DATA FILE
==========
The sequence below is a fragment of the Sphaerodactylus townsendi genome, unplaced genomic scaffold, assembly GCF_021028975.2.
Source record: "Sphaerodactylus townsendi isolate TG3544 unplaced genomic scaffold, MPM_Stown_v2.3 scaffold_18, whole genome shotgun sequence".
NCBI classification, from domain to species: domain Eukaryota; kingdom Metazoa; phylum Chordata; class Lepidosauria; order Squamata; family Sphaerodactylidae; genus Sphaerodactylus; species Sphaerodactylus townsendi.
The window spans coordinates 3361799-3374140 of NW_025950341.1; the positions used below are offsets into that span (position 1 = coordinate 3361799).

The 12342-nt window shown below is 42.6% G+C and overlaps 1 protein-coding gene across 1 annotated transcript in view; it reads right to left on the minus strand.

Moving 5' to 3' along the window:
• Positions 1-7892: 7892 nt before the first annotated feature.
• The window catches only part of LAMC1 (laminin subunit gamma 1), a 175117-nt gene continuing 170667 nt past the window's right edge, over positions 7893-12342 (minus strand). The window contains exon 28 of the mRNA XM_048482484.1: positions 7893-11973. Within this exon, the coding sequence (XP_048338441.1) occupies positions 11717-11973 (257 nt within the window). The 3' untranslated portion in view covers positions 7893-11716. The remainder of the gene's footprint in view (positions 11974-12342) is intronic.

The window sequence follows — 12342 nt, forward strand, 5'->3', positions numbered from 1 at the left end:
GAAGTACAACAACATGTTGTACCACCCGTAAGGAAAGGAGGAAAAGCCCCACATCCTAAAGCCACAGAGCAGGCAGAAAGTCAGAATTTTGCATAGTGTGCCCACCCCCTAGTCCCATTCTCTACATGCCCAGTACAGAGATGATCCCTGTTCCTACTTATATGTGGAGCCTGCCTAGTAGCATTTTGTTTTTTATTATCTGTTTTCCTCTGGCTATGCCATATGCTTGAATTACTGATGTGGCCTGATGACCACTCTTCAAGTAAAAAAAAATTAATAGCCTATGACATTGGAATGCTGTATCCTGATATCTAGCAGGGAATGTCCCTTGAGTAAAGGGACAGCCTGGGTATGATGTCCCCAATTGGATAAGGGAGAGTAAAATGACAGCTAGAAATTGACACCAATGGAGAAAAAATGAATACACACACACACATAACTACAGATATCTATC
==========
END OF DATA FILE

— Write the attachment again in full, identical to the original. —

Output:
The sequence below is a fragment of the Sphaerodactylus townsendi genome, unplaced genomic scaffold, assembly GCF_021028975.2.
Source record: "Sphaerodactylus townsendi isolate TG3544 unplaced genomic scaffold, MPM_Stown_v2.3 scaffold_18, whole genome shotgun sequence".
NCBI classification, from domain to species: domain Eukaryota; kingdom Metazoa; phylum Chordata; class Lepidosauria; order Squamata; family Sphaerodactylidae; genus Sphaerodactylus; species Sphaerodactylus townsendi.
The window spans coordinates 3361799-3374140 of NW_025950341.1; the positions used below are offsets into that span (position 1 = coordinate 3361799).

The 12342-nt window shown below is 42.6% G+C and overlaps 1 protein-coding gene across 1 annotated transcript in view; it reads right to left on the minus strand.

Moving 5' to 3' along the window:
• Positions 1-7892: 7892 nt before the first annotated feature.
• The window catches only part of LAMC1 (laminin subunit gamma 1), a 175117-nt gene continuing 170667 nt past the window's right edge, over positions 7893-12342 (minus strand). The window contains exon 28 of the mRNA XM_048482484.1: positions 7893-11973. Within this exon, the coding sequence (XP_048338441.1) occupies positions 11717-11973 (257 nt within the window). The 3' untranslated portion in view covers positions 7893-11716. The remainder of the gene's footprint in view (positions 11974-12342) is intronic.

The window sequence follows — 12342 nt, forward strand, 5'->3', positions numbered from 1 at the left end:
GAAGTACAACAACATGTTGTACCACCCGTAAGGAAAGGAGGAAAAGCCCCACATCCTAAAGCCACAGAGCAGGCAGAAAGTCAGAATTTTGCATAGTGTGCCCACCCCCTAGTCCCATTCTCTACATGCCCAGTACAGAGATGATCCCTGTTCCTACTTATATGTGGAGCCTGCCTAGTAGCATTTTGTTTTTTATTATCTGTTTTCCTCTGGCTATGCCATATGCTTGAATTACTGATGTGGCCTGATGACCACTCTTCAAGTAAAAAAAAATTAATAGCCTATGACATTGGAATGCTGTATCCTGATATCTAGCAGGGAATGTCCCTTGAGTAAAGGGACAGCCTGGGTATGATGTCCCCAATTGGATAAGGGAGAGTAAAATGACAGCTAGAAATTGACACCAATGGAGAAAAAATGAATACACACACACACATAACTACAGATATCTATC